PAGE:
Call centres welcome trainer but prefer to teach own

A training company has high hopes for its dedicated call centre courses, though centre operators say they would rather train their own.

A training company has high hopes for its dedicated call centre courses, though centre operators say they would rather train their own.

Auckland-based Tricia’s Learning Academy set up a call centre training facility last month for 20 students, running what the academy says is the country’s first national certificate in call centre operations. Tricia’s plans to educate 160 students a year through a 21-week course that costs around $3700.

The academy’s Brandon Fontana says its own surveys suggest there is demand for such courses from the industry. The academy is partnering with call centre operators Talktactics in running the course and has received sponsorship from Lion Breweries and recruiter Drake International. Software is from Stayinfront.

Fontana says students at the new centre in Hereford House, once weeded out to see if they can speak well, will then be taught “everything they need to know to get a job in a call centre”.

Drake Personnel is happy to take on staff where it can, he says, and graduates might expect a starting salary of $38,000. “As long as they pass and their English is good, they will get a job. We won’t have trouble placing them,” Fontana says.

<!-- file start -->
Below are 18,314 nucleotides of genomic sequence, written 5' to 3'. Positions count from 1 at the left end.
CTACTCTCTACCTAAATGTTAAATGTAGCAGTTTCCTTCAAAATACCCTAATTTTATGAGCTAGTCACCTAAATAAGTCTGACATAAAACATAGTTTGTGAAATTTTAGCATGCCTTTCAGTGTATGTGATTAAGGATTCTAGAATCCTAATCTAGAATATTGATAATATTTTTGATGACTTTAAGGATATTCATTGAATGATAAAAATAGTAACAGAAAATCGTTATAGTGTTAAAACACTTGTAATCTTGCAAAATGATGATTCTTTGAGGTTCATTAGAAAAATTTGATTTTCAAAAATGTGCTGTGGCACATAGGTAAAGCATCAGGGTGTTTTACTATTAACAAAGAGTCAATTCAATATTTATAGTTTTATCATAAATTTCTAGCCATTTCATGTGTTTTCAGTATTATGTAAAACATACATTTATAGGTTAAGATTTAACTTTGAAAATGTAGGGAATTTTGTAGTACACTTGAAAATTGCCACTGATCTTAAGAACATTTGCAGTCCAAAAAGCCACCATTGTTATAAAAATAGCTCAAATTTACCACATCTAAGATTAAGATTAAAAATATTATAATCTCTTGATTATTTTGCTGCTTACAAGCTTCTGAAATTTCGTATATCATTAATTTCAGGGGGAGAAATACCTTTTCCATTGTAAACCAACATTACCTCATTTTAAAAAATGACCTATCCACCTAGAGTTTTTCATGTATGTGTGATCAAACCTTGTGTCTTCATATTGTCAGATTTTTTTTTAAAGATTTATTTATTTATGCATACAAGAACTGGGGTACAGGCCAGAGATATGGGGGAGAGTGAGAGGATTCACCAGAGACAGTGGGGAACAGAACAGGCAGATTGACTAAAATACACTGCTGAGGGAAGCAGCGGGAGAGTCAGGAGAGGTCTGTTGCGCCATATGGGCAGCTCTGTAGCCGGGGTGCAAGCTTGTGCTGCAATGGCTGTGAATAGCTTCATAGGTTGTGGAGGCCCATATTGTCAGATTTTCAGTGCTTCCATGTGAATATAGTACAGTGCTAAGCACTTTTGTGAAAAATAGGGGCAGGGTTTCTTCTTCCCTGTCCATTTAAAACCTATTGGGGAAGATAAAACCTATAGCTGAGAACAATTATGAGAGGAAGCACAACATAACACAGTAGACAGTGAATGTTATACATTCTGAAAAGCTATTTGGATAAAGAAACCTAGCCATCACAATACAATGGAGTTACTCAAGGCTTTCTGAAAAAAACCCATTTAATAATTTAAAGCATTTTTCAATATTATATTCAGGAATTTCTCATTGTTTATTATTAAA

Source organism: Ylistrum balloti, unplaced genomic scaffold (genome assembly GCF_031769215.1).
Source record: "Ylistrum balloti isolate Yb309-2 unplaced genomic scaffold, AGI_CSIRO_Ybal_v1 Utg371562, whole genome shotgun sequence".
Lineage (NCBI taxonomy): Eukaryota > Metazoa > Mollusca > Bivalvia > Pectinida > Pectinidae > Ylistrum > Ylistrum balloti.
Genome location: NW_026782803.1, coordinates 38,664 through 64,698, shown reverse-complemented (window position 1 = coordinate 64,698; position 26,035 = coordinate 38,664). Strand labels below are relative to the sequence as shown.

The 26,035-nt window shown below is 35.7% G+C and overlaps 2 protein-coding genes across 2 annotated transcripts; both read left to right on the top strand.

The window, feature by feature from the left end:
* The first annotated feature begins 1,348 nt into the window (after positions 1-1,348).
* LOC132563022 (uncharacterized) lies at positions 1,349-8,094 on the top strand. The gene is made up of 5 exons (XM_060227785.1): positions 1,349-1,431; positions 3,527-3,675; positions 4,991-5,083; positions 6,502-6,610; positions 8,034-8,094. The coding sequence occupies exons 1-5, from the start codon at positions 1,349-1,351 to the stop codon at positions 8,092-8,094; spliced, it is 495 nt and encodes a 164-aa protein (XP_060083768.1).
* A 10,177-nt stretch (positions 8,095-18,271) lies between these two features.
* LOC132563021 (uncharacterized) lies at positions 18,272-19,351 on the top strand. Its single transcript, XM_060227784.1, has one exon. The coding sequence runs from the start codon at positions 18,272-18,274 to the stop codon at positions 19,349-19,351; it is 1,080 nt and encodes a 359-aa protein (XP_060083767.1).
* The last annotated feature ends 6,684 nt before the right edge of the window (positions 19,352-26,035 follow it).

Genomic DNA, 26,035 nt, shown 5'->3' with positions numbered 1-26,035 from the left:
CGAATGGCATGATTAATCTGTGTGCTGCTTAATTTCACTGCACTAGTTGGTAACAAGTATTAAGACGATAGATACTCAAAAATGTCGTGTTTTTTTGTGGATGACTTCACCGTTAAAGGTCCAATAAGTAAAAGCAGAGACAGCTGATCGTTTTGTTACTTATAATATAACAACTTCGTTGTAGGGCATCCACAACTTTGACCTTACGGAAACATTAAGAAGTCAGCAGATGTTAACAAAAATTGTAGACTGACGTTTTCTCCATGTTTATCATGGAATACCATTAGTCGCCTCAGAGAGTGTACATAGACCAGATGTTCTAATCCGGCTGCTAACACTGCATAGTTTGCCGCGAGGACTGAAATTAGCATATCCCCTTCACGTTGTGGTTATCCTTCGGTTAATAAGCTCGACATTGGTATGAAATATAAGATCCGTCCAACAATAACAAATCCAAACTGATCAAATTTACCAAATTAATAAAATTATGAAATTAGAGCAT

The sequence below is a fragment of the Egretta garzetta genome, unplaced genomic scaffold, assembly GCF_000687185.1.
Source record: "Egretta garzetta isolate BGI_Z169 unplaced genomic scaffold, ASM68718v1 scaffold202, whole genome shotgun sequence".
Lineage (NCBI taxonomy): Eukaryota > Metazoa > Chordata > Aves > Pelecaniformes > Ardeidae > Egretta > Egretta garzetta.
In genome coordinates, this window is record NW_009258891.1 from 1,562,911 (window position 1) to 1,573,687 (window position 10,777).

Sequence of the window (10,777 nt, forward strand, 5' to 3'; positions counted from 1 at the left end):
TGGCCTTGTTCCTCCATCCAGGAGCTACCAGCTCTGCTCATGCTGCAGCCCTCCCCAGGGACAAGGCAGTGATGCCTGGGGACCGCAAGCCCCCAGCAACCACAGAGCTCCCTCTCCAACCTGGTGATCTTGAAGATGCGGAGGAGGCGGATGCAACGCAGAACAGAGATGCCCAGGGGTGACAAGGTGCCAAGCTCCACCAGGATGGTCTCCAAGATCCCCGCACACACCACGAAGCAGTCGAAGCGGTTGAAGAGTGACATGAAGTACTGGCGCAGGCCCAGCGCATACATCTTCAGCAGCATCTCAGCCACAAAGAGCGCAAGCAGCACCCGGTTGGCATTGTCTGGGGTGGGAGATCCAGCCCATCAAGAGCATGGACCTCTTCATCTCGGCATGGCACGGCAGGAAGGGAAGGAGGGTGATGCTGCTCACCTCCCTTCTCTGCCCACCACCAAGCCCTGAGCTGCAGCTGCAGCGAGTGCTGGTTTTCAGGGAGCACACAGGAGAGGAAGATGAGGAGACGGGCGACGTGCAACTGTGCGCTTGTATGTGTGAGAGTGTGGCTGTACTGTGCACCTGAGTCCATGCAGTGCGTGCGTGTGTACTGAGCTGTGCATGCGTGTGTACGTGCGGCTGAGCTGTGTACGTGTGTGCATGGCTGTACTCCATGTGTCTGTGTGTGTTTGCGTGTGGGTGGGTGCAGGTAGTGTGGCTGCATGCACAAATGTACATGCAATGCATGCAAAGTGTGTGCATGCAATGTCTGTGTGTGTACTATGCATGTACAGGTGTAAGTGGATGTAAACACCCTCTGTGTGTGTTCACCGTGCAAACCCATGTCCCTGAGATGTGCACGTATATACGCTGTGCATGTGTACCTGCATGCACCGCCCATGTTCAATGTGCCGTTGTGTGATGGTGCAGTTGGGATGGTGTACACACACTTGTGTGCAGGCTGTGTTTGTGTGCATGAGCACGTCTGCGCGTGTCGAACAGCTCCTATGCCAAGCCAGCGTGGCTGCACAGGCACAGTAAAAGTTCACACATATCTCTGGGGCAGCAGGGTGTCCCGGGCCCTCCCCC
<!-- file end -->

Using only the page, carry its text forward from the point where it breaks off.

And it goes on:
Call centre operators Sitel and Salesforce welcome the new qualification as a step towards improving industry standards and would be happy to consider Fontana’s graduates, but say they prefer to train their own.

Sitel managing director Russell Just, whose firm recently opened a major call centre in Hamilton employing up to 270 people, says his staff are trained internally to work with Sitel’s different clients. But from an employer’s view, it is “absolutely terrific people would arrive with a better level of skills”.

“Hopefully this will continue to improve [industry] standards if we have access to qualified personnel. It will certainly save us some time in having to do that development,” he says.

SalesForce New Zealand managing director Michael Masterton, whose firm employs 160 staff in central Auckland, says such courses might teach the basics but his firm needs to teach staff more specialist skills aligned to its clients. SalesForce Australia runs similar courses with government funding.

“We will interview [graduates] but we cannot say we will definitely hire staff,” he says.

Last year, ACA Research and call centres.net estimated the New Zealand call centre industry employed 40,000 staff at 500 centres nationally and was worth $1.7 billion to the New Zealand economy. Growth of 15% in 2001 was expected.

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